Sound Sense

AND SO TO the heart of the RE3 - the sound itself. Clearly it's far from an all-singing, all-dancing effects unit yet it can hardly be regarded as a cheap alternative. Nevertheless, many otherwise cool-headed musicians and music companies are parting with significant amounts of cash to own these beasties.

In use you get the impression that Roland have not only developed the RE3 to replace the Space Echo series, but have specifically designed it for the same uses - predominantly acoustic sounds such as vocals and guitars. Not only is it simple to operate (essential for singers and guitarists) but its sound is instantly recognisable. Just about any acoustic sound source (as opposed to synthesised) benefits from being passed through the RE3. In stereo the machine really shines. Forget the lack of tone controls, the narrow bandwidth, and the simplicity of the system, the sound is everything - it simply reeks of class. Don't ask what the difference is between this and, say, an SPX90 or DEP5, just let your ears do the thinking. In fact, considering the apparent limitations of the unit, the range of subtle "space echo" effects is quite staggering, and it is this subtlety, combined with sound quality that is the strength of the RE3.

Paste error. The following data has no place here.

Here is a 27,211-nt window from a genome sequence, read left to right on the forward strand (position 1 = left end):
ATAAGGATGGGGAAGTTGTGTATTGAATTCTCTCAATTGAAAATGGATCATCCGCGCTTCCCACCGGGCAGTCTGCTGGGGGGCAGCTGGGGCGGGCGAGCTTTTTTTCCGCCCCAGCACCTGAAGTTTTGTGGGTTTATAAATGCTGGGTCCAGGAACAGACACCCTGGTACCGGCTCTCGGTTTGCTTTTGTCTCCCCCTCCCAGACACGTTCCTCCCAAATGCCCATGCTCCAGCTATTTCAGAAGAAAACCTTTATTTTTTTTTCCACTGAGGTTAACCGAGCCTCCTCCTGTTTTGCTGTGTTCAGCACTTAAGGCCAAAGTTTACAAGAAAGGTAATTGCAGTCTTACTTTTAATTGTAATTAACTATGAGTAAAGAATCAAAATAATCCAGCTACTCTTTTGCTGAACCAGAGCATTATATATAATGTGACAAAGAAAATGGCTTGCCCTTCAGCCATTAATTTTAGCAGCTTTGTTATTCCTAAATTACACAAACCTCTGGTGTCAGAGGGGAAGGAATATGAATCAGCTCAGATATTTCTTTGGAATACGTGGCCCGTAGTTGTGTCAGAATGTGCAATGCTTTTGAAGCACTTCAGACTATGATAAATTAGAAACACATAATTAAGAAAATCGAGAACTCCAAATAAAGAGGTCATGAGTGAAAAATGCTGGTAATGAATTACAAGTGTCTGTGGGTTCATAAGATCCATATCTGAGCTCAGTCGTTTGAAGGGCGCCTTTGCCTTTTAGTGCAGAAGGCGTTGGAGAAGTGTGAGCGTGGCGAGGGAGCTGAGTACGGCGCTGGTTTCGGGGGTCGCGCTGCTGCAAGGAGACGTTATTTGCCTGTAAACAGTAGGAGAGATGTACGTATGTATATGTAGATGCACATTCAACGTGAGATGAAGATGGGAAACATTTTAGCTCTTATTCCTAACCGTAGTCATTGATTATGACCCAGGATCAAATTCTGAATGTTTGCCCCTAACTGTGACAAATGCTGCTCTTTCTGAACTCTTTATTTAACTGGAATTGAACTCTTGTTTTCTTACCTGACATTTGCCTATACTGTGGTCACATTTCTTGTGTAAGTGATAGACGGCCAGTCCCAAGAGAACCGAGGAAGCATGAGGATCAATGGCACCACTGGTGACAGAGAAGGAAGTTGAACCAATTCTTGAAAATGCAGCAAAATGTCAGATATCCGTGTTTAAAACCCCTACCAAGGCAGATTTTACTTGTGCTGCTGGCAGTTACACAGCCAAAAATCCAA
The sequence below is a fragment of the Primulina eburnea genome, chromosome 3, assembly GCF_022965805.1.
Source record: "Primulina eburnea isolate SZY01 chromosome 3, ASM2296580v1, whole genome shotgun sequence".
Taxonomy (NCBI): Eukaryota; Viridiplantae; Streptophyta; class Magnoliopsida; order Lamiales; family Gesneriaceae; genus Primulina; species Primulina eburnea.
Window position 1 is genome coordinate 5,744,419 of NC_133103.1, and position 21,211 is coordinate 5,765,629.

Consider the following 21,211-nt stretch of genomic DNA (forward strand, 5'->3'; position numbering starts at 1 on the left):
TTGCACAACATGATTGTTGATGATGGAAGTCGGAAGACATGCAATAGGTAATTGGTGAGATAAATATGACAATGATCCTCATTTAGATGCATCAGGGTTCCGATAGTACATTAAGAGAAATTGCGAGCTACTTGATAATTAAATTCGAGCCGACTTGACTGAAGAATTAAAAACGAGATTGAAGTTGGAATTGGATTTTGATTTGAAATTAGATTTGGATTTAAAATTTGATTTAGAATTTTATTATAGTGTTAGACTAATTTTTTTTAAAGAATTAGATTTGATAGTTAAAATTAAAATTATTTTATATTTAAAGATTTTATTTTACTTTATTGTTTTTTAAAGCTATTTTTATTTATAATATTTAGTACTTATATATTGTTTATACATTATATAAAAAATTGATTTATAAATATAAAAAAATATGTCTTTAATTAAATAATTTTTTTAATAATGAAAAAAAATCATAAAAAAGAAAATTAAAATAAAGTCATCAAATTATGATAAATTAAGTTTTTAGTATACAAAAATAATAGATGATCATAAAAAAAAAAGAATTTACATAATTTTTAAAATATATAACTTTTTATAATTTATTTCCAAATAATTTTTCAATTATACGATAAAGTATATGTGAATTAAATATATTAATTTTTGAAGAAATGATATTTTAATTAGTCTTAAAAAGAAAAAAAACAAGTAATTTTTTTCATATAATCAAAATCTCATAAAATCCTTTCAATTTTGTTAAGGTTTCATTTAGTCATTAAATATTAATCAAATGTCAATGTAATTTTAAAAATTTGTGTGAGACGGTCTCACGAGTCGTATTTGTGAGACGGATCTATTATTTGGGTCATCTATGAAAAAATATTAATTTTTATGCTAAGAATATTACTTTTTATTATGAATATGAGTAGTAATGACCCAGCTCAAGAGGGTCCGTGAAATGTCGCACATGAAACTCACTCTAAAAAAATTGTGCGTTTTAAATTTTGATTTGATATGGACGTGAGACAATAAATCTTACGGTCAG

"You get the impression that Roland have not only developed the RES to replace the Space Echo series, but have specifically designed it for the same uses."


ITS DIFFICULT TO wholeheartedly recommend a unit that provides as few facilities as the RE3 Space Echo and the unit isn't without its niggles either - no line-in level control (which was present on the primitive RE201), fixed mains lead, and a poorly translated (but simple) manual. In operation the RE3 performed faultlessly, and presented no user difficulties whatsoever.

The unit is definitely at its best treating acoustic sounds. It seems to exaggerate the shortcomings of imitative synth patches and samples, although they sound impressive they also sound unnatural - exactly the aspect of such a sound you'd normally use reverb or echo to disguise.